ROVA—mostly conducted by Raskin and Ochs—didn’t stray too far from Coltrane’s gesticulatory methods; it was mainly in the various instrumental combinations where the piece differed from the original. The ensemble dove right in with the intense swell of horns, strings and electronics, stating the “Ascension” theme. After the introduction, the improvisation followed the pattern of Raskin or Ochs signaling to specific musicians to solo, conducting the length—and sometimes volume—of the section before rounding everyone together for the theme.
The most intriguing and provocative instrumental combinations were those that transcended the traditional brass-and-rhythm-section interaction of most jazz outfits. Kihlstedt’s violin sawed violently through the occasional auditory murk, and when Rosenfeld’s turntables joined her for a duet (with Cyrille and Dunn providing the groove), their call-and-response resulted in some truly alien sounds. The turntables proved the real wild card here, providing unidentifiable burbles and scratches as well as prerecorded sound. Cline’s breakneck flurry of notes danced around Parkins’ accordion, which struggled to keep up but succeeded in laying down a strange rhythmic foundation.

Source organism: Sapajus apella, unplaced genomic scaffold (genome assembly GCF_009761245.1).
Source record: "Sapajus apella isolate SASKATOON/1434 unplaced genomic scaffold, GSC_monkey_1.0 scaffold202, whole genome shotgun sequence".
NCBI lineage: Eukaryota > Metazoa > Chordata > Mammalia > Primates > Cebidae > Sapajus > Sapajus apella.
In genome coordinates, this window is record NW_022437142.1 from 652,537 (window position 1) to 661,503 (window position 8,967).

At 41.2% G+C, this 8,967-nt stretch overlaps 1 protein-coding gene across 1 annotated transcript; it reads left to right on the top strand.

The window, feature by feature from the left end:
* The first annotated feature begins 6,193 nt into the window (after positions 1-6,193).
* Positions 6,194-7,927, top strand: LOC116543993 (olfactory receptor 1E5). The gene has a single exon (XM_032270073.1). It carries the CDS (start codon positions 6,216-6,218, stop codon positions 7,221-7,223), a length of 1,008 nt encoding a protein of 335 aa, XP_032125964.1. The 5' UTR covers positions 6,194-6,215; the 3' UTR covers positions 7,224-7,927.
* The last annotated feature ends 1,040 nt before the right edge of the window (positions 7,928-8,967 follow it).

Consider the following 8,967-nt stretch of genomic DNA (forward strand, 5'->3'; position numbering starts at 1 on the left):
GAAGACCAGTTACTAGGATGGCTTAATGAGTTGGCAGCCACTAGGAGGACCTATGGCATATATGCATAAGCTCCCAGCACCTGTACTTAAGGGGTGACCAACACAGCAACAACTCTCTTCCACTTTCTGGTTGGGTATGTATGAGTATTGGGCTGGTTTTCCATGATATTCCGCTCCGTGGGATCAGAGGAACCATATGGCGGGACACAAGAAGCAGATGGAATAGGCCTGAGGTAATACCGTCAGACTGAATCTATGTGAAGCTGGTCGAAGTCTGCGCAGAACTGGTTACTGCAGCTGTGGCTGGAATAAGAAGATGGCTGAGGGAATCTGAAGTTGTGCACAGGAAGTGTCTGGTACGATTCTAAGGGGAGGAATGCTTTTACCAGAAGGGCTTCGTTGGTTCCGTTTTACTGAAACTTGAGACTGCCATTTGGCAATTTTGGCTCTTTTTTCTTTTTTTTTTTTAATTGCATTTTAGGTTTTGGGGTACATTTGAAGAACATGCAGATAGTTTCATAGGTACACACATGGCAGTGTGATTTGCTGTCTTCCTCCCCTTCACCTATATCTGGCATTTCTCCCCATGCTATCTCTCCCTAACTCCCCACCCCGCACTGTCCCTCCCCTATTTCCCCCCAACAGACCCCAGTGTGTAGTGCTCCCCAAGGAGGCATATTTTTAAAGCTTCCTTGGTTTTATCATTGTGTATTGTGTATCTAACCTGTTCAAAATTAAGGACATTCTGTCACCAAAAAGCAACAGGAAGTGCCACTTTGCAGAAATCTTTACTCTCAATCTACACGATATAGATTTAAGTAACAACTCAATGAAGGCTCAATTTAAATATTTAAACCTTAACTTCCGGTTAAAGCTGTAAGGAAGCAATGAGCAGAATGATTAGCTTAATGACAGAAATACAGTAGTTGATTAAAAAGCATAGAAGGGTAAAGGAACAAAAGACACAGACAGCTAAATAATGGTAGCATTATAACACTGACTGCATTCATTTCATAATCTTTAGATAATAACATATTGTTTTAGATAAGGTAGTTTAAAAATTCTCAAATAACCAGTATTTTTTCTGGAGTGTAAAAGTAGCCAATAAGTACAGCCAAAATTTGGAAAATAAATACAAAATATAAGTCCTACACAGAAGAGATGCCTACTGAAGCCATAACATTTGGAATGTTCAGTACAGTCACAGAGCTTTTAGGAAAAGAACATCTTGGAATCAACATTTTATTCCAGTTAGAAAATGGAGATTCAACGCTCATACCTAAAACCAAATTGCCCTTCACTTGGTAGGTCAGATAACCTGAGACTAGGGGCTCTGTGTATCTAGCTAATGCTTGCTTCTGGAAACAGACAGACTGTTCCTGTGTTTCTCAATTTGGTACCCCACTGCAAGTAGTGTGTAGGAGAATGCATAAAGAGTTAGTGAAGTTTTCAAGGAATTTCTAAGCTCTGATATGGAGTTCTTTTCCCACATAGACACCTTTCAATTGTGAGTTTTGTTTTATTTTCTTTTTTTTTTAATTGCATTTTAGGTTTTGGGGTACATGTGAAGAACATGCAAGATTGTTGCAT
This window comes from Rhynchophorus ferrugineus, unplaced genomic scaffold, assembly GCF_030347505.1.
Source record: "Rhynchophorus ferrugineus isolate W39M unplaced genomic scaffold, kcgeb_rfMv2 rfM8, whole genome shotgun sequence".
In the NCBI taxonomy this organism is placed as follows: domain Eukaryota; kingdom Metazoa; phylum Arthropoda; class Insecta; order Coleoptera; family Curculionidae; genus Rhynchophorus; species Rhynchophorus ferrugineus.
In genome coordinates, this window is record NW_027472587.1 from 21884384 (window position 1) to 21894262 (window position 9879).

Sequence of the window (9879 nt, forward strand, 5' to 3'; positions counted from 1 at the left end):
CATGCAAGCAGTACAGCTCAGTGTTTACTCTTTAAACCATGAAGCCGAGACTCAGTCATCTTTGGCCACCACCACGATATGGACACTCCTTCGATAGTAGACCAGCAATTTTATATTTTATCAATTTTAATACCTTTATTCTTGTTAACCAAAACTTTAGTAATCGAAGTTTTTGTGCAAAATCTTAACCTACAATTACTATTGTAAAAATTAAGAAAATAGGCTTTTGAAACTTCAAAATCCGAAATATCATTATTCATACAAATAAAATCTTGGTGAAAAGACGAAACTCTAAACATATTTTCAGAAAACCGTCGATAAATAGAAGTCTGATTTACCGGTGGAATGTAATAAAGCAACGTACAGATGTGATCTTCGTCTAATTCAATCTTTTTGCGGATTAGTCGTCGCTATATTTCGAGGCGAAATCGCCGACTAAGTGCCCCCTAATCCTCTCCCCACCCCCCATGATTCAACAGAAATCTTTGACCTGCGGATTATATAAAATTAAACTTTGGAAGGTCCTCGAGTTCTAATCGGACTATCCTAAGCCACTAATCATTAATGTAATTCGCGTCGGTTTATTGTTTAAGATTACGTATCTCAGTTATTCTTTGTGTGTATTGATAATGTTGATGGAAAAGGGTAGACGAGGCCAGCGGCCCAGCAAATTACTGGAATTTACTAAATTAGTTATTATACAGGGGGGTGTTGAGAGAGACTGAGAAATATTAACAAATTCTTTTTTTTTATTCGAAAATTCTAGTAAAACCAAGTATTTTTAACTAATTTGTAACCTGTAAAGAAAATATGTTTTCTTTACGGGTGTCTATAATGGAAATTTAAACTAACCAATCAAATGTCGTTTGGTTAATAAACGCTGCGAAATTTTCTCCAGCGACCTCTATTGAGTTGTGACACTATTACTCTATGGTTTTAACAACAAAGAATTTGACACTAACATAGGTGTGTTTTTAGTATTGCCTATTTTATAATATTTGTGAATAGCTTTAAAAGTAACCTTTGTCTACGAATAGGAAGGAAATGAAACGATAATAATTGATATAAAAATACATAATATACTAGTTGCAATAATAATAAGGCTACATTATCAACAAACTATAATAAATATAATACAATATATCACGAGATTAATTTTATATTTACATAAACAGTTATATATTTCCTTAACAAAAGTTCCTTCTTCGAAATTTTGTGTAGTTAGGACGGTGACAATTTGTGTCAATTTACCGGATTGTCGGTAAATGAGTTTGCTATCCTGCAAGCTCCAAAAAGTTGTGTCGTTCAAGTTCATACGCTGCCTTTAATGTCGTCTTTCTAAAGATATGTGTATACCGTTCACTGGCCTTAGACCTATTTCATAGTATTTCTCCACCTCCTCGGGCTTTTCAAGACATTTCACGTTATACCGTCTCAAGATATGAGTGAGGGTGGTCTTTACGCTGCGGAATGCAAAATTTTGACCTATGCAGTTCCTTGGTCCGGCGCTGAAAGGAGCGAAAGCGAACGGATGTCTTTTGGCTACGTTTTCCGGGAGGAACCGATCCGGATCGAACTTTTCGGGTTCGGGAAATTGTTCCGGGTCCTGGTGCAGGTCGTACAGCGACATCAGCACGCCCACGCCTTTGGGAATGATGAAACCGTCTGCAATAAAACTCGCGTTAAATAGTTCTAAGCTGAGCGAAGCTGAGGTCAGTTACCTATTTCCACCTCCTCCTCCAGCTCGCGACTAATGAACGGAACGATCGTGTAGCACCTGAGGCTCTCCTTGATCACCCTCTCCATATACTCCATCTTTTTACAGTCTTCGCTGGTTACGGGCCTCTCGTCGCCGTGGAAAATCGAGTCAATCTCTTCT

Somewhere in the middle of the set, all of the musicians dropped out and left Cyrille and Dunn to continue. Cyrille—arguably one of the finest living drummers and one of the few free-jazz pioneers still actively probing (along with Rashied Ali, Sunny Murray and Milford Graves)—was an impressive tornado of rhythm, constantly swinging and keeping things moving with irregular cymbal patterns, fills and accentuations. Dunn responded admirably with his electric bass, strumming a low-note drone while making agile runs without sounding flashy. And on it went, for about an hour, the various saxophones engaging in a sonic battle with the violins and guitar and electronics, never resting for too long before moving on to another aggregation. The effect was similar to watching a basketball game, except with the amount of players on a football field: The assortment of sounds made and the ways in which they were played were ecstatically dizzying—and a pure joy to witness.
After a brain-blasting climax of bleating density and an appreciative ovation, ROVA announced that they were going to play “After the Rain,” which at first seemed a baffling choice but afterwards made complete sense. The song began with a couple of minutes of unsure, meandering exploration, as Parkins’ electronics obnoxiously, though accidentally, blurted out loudly, overriding the other instrumentation. Rosenfeld struggled to locate a timbre or texture that complemented the pensive ballad. My skepticism was thwarted, however, as the ensemble finally discovered common ground, with the electronics and turntables actually fleshing out the song. Overall, it was a bold, aesthetic experiment that generally succeeded; ROVA must be commended for even attempting what most jazz purists would deem utter blasphemy. Fortunately, it is safe to say that the majority of those in attendance were anything but jazz purists.